Patients with multiple sclerosis (MS) who carry a specific genetic variant identified through genome-wide testing are at significantly elevated risk for liver toxicity when treated with interferon-β, new research reveals.

Investigators found that 38 patients with MS positive for the rs2205986 variant had more than an eightfold greater likelihood of drug-induced liver injury (DILI) compared with 113 controls without this genetic feature.

"The take-home message for clinicians treating people with MS with interferon-β is that it is a relatively safe drug. However, adverse effects like liver toxicity can occur in up to 1 in 50 people treated with this drug," said co-lead author Kaarina Kowalec, PhD, Faculty of Medicine, University of British Columbia in Vancouver, at the time of the study.

Leading Cause of Liver Failure

DILI remains the leading cause of acute liver failure in the United States. Currently, there is no method for clinicians to predict which patients with MS will experience this type of liver injury when treated with interferon-β.

"In MS the mechanisms by which the biologics work to prevent disability are relatively unknown, and this makes it even harder to predict what type of drugs reactions will occur and in whom," said Kowalec, who is now postdoctoral research at Karolinska Institutet in Stockholm, Sweden.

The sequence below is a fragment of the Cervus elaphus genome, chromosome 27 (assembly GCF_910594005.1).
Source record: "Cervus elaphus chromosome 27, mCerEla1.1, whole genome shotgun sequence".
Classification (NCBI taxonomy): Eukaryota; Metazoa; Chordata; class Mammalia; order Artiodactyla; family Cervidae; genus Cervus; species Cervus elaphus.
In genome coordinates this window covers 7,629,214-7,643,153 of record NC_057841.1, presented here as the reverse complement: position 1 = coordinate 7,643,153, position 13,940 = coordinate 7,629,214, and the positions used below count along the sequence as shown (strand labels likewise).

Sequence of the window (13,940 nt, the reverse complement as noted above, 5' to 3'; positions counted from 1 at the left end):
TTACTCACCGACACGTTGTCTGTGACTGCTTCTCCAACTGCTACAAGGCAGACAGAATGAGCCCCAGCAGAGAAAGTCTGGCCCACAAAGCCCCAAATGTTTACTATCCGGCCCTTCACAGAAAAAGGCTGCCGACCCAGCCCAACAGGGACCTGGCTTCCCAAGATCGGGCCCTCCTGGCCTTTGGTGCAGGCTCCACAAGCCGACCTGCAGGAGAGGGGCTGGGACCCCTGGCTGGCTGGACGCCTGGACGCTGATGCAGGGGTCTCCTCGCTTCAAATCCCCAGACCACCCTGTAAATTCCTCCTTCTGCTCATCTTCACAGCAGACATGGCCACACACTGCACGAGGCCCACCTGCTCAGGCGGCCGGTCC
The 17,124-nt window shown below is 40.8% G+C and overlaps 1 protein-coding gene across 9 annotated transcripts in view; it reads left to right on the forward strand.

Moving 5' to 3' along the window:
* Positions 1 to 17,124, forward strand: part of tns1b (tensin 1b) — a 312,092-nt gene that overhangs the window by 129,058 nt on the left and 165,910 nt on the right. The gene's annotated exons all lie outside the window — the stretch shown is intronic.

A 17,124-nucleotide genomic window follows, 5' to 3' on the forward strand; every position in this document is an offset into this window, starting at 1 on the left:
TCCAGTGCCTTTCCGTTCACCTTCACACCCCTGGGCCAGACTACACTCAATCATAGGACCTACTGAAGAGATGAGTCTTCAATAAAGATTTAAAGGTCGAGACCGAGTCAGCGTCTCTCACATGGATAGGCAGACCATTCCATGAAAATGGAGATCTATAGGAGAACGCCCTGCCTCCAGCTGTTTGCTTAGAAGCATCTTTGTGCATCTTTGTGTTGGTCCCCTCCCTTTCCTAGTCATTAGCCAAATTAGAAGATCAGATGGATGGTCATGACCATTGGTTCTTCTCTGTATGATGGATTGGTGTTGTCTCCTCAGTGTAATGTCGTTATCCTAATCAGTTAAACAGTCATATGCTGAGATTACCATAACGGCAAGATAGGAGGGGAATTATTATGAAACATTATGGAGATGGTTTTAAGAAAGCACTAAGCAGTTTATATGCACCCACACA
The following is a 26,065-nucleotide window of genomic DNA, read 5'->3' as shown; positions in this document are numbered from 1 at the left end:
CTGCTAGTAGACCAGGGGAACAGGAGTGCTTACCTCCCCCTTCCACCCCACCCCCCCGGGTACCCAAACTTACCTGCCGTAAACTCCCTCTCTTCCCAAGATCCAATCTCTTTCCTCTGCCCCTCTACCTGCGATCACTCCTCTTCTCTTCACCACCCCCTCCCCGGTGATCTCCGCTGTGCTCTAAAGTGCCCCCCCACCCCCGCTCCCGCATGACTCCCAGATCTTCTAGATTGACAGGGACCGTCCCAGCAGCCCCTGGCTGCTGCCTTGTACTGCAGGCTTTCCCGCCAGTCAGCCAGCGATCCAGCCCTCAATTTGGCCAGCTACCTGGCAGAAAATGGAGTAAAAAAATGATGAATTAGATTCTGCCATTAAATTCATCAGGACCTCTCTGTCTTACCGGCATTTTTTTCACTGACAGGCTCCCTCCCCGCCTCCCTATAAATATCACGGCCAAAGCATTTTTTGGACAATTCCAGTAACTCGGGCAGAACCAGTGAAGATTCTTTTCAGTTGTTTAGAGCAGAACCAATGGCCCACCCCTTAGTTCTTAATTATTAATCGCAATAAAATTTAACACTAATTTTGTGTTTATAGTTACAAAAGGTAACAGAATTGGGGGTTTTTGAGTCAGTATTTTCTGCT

To find out more, the investigators assessed patients with relapsing-remitting or secondary progressive MS at Canadian MS clinics. All participants had exposure to interferon-β therapy and a normal baseline liver enzyme test. This was the first study to explore genetic variants associated with DILI and any biologic agent in this population, including interferon-β.

Excited, Hopeful

To confirm the involvement of these three regions, Kowalec and colleagues performed the second step. They ran genetic testing in a separate cohort of 34 patients with MS from the United States and Sweden and found that 1q32.2 containing rs2205986 were the only region associated with interferon-β–induced liver injury.

At this point, Kowalec said she was "relieved because you always want to hope that your finding is a true finding, and excited and hopeful — because ultimately it could help someone one day."

They further supported these findings by examining the frequency of the top three implicated genetic regions in 1319 disease-matched population controls who were not screened for abnormal liver test results. They found the frequency of rs2205986 was higher among cases: a minor allele frequency of 21% compared with 9% among controls.

When the two-stage analyses were combined, rs2205986 surpassed genome-wide significance with an odds ratio of 8.3. This is why participants with this genetic variant were at more than eight times the risk for developing DILI.

When Kowalec and colleagues added rs2205986 to a predictive model for DILI based on clinical factors alone, the additional information significantly improved prediction of liver injury (P = .0039). According to this model, the variant had a specificity of 94% and a sensitivity of 41%, and the number needed to screen for rs2205986 to prevent one case was 117.